Several times already in the course of this article the occasion has demanded that we should allude to the weaker points of our artist, and as one of the unpleasant duties of the art reporter, if he wishes to be impartial, consists in the statement of the failings which, in his opinion, the subject of his report is heir to, there is no alternative left but to perfom this unpleasant duty here. Mr. Brown has been most frequently and most violently assailed for his over-wrought richness of color. And, indeed, not always unjustly. Agreed that nature in Italy develops a splendor of color, which appears hardly credible to the foreign eye, it must still be admitted that, in the few American landscapes which he has painted, he has sometimes overstepped the bounds in this direction. Generally speaking, his American landscapes are not of his very best, and those who desire to arrive at a just appreciation of his works, must study his Italian landscapes. The reds and yellows which American autumnal nature uses so promiscuously for her adornment, are stumbling blocks which are most dangerous to those artists whose first is color. It must be admitted, however, that even some of his Italian pictures are open to this stricture. In his picture of "Attrani, near Amalfi," for instance, even the mountains of the distance, in the treatment of which he generally unfolds all his mastery, show a truly mother-of-pearl like variegation of colors. But that which in some of his pictures is most of all inimical to a quiet, harmonious effect, is to be sought for in the restless, scintillating handling of the brush, which has already been alluded to, and which resolves all masses into a countless multitude of sparkling points. Again, this mode of treatment is most apparent in an American landscape, "The Crown of New England." Here the effect of the foreground is completely lost by reason of the technique; instead of the mighty forest which fills the middle-distance, the beholder sees nothing at first sight but a surging sea of color, and even the virtuosity of treatment in the mountains of the background cannot bring about a complete conciliation to this picture. Lastly, we will point to the frequently occuring conventional treatment of trees in the foregrounds, and with this we will drop our unsavory task of fault-finding. On the whole, it may be said that Mr. Brown must not be judge by any one of his pictures, as his works vary considerably.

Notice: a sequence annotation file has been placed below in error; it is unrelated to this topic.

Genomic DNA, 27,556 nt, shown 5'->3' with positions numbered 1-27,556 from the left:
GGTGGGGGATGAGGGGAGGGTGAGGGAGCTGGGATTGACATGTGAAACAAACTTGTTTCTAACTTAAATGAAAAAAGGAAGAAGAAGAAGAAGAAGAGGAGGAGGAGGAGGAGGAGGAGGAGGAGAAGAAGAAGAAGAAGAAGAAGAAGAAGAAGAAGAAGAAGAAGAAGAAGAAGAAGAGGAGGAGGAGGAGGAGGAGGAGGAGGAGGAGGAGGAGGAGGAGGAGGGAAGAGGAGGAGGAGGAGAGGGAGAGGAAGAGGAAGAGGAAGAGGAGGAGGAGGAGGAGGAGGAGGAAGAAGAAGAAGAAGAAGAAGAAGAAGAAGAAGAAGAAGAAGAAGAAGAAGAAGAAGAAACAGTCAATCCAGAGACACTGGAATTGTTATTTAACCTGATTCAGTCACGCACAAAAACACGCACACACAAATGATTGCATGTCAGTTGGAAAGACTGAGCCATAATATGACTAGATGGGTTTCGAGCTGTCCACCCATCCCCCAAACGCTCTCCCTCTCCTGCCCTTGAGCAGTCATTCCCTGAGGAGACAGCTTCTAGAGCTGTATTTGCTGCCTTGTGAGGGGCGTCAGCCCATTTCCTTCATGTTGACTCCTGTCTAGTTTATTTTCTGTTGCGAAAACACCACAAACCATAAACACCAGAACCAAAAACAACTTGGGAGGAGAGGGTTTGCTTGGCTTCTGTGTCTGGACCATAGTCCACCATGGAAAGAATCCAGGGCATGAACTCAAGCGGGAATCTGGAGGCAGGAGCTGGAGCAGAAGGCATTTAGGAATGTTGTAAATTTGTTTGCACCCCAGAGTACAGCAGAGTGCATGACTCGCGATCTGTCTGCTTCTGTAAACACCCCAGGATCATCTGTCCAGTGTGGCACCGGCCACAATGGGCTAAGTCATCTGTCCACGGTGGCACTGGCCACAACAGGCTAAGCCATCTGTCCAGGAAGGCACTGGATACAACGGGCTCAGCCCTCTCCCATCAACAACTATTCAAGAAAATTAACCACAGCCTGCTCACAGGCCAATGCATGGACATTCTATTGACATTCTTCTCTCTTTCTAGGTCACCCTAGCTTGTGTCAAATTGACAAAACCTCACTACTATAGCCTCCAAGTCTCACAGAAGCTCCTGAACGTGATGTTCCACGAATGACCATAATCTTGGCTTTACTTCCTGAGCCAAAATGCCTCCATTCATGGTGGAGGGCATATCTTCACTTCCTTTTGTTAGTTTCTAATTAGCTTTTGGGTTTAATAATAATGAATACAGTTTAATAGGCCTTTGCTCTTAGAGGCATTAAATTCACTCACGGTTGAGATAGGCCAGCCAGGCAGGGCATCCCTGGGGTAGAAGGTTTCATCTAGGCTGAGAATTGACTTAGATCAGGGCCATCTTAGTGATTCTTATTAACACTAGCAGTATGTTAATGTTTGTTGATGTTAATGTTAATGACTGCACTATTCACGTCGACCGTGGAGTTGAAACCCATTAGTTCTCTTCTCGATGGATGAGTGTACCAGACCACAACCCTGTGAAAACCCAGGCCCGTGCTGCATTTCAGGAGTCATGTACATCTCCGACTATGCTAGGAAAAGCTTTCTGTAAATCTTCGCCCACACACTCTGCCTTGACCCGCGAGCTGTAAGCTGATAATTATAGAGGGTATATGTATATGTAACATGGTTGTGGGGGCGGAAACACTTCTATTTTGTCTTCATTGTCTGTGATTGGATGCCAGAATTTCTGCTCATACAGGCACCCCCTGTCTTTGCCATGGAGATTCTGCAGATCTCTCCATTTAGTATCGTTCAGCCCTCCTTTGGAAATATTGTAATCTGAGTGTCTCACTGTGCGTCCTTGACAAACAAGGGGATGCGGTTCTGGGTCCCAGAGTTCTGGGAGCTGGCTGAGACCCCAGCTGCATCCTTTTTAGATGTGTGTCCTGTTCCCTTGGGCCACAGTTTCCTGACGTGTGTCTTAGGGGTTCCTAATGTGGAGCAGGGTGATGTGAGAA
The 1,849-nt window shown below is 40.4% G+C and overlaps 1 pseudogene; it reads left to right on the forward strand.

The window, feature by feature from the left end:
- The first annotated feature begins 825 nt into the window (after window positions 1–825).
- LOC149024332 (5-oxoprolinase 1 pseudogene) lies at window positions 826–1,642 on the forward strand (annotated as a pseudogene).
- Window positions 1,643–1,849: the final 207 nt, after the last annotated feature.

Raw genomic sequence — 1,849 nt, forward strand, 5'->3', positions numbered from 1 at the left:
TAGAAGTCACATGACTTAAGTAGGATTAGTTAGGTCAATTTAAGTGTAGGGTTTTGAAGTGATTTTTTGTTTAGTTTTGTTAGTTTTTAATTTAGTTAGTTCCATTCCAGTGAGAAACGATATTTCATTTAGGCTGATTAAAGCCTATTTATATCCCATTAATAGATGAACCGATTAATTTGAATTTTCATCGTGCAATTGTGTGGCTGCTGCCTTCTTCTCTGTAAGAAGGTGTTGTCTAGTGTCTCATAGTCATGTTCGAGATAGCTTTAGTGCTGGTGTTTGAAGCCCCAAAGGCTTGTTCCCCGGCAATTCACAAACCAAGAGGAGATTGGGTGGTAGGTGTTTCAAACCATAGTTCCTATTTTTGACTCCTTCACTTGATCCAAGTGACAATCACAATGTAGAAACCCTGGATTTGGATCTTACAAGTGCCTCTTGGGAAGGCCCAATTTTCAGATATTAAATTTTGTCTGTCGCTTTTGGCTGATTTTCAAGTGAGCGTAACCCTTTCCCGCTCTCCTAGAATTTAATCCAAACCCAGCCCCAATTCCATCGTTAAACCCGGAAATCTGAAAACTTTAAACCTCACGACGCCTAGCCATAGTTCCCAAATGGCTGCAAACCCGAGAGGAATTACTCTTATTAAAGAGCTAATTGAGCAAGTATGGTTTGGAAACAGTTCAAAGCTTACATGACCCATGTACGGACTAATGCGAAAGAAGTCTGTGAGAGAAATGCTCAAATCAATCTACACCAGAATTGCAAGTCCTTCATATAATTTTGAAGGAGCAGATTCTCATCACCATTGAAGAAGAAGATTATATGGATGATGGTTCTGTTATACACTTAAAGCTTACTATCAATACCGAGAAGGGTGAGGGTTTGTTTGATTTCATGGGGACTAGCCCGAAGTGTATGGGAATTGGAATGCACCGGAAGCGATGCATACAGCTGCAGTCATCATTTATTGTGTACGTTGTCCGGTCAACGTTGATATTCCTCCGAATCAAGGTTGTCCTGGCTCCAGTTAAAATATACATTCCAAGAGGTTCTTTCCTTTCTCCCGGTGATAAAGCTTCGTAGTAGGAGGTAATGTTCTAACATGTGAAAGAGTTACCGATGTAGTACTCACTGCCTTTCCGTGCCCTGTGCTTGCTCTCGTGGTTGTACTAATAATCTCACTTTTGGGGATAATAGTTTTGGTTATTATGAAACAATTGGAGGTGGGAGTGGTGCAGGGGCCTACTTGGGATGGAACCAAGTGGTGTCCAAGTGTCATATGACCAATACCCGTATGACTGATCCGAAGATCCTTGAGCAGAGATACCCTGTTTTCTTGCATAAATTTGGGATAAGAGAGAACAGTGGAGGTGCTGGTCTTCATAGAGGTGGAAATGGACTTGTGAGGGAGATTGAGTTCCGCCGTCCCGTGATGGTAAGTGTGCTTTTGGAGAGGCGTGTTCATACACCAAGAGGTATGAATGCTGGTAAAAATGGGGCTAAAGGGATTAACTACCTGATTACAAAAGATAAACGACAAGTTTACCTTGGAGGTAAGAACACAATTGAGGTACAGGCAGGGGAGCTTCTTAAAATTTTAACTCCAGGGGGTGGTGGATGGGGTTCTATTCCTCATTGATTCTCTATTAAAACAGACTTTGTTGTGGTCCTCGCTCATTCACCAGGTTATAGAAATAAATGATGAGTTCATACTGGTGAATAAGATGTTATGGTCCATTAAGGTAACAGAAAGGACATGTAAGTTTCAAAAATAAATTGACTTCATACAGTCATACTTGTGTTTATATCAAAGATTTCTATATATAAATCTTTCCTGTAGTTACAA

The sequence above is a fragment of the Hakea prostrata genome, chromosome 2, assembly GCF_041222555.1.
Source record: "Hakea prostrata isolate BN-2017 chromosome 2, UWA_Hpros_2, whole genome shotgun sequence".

But one of the best qualities of the ariist we have not yet even touched upon, and this quality shows itself in his never-ceasing endeavors to improve. It is this quality which explains the why and wherefore of the fact that one is generally tempted to pronounce Mr. Brown's latest work his best. And, indeed, the three paintings which he has but just finished, combine all his artistic virtues, while his failings are hardly perceptible in them. The concert of colors is considerably subdued; the masses are not broken, but the inimitable aerial perspective remains. These three paintings are entitled: "The last gleam in the Campagna;" "View of Vesuvius from Castellammare;" and "View of Vesuvius from the sea, by moonlight."

George L. Brown. By S. R. Koehler. The Art Review, (May 1, 1871) div